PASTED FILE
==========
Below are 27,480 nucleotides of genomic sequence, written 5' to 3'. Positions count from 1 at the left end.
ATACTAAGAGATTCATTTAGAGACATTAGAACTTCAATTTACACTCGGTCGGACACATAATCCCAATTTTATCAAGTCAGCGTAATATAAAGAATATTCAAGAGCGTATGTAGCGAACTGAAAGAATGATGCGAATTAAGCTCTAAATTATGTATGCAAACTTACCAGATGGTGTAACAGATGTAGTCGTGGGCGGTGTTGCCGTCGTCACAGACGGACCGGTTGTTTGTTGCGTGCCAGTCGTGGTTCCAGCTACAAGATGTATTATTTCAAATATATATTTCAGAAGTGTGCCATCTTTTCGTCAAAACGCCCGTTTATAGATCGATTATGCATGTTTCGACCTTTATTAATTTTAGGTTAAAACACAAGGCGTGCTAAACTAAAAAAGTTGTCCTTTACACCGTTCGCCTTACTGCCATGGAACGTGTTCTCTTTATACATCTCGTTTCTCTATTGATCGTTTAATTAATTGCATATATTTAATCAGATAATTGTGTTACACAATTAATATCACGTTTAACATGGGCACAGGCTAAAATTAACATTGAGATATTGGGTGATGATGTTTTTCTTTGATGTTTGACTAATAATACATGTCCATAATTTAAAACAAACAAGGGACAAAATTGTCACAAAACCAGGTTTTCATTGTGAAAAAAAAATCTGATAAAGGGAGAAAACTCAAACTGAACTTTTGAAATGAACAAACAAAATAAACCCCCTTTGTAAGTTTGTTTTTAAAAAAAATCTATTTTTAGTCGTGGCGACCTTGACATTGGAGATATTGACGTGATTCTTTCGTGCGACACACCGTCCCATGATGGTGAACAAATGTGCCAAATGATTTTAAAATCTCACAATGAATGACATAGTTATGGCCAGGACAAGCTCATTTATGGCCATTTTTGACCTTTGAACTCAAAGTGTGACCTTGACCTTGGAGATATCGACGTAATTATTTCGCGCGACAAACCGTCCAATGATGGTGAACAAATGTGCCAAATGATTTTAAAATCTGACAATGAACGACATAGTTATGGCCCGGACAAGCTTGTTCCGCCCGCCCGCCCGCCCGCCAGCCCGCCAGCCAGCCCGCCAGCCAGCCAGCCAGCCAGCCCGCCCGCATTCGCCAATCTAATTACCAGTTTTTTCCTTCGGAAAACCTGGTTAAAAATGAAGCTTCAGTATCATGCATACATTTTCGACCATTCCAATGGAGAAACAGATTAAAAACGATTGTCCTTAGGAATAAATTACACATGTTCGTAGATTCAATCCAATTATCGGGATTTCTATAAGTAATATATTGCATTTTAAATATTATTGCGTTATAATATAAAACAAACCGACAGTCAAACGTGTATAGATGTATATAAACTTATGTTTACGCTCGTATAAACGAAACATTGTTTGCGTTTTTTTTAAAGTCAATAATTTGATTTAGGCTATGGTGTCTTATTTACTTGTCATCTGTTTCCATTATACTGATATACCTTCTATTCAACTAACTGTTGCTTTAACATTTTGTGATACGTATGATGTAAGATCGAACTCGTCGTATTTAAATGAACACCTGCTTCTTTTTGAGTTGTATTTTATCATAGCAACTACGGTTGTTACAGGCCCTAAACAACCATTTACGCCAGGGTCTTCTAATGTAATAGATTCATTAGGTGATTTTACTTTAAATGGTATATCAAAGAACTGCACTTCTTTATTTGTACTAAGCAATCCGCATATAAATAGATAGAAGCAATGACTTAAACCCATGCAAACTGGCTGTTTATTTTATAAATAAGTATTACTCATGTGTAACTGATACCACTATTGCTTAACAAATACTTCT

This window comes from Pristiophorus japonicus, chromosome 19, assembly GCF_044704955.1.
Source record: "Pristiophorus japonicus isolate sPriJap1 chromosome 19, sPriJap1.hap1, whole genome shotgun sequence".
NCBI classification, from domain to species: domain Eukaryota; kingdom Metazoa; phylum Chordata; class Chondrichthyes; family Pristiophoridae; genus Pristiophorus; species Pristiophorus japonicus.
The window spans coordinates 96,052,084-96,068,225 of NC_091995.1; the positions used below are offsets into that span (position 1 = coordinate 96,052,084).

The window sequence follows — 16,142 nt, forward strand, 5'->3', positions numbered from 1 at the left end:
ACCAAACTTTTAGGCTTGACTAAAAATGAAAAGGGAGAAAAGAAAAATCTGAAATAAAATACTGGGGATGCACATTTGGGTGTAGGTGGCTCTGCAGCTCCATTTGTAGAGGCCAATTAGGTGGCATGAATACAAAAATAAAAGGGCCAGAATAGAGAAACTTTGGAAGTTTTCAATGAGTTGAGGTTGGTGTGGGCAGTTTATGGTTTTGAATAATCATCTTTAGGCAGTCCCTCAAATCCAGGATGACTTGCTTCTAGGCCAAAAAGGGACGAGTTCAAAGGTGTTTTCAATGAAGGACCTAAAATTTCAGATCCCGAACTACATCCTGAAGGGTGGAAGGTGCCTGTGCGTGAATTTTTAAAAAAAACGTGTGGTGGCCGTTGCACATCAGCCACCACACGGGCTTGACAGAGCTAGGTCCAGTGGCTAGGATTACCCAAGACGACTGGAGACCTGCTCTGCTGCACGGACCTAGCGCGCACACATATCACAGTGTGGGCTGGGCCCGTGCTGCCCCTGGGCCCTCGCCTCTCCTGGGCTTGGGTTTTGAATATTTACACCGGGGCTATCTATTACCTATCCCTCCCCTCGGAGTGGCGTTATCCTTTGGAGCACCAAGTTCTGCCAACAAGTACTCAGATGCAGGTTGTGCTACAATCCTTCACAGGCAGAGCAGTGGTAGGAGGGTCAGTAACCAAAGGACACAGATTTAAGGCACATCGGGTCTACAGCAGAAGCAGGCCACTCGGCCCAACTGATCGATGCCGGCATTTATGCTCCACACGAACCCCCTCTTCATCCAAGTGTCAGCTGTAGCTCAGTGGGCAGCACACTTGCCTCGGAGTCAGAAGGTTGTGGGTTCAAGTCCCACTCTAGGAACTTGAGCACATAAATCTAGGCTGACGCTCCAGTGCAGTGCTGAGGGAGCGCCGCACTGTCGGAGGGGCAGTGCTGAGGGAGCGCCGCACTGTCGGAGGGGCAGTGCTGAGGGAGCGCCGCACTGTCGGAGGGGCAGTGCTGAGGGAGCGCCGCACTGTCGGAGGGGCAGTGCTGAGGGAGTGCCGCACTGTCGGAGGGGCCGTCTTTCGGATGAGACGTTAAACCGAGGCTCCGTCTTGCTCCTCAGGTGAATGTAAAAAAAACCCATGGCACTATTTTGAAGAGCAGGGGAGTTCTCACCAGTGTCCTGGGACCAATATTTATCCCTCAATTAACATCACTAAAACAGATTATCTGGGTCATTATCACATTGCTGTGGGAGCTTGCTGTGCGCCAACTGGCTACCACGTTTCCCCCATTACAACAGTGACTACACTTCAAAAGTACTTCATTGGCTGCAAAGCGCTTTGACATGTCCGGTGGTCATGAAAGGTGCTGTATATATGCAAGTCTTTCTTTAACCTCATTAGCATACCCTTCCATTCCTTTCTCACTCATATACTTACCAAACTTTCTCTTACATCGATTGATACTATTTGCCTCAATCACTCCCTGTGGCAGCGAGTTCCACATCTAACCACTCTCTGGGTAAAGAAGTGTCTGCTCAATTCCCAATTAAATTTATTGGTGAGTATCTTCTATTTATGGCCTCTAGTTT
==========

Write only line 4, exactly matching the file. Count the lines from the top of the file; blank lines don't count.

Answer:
Source record: "Pristiophorus japonicus isolate sPriJap1 chromosome 19, sPriJap1.hap1, whole genome shotgun sequence".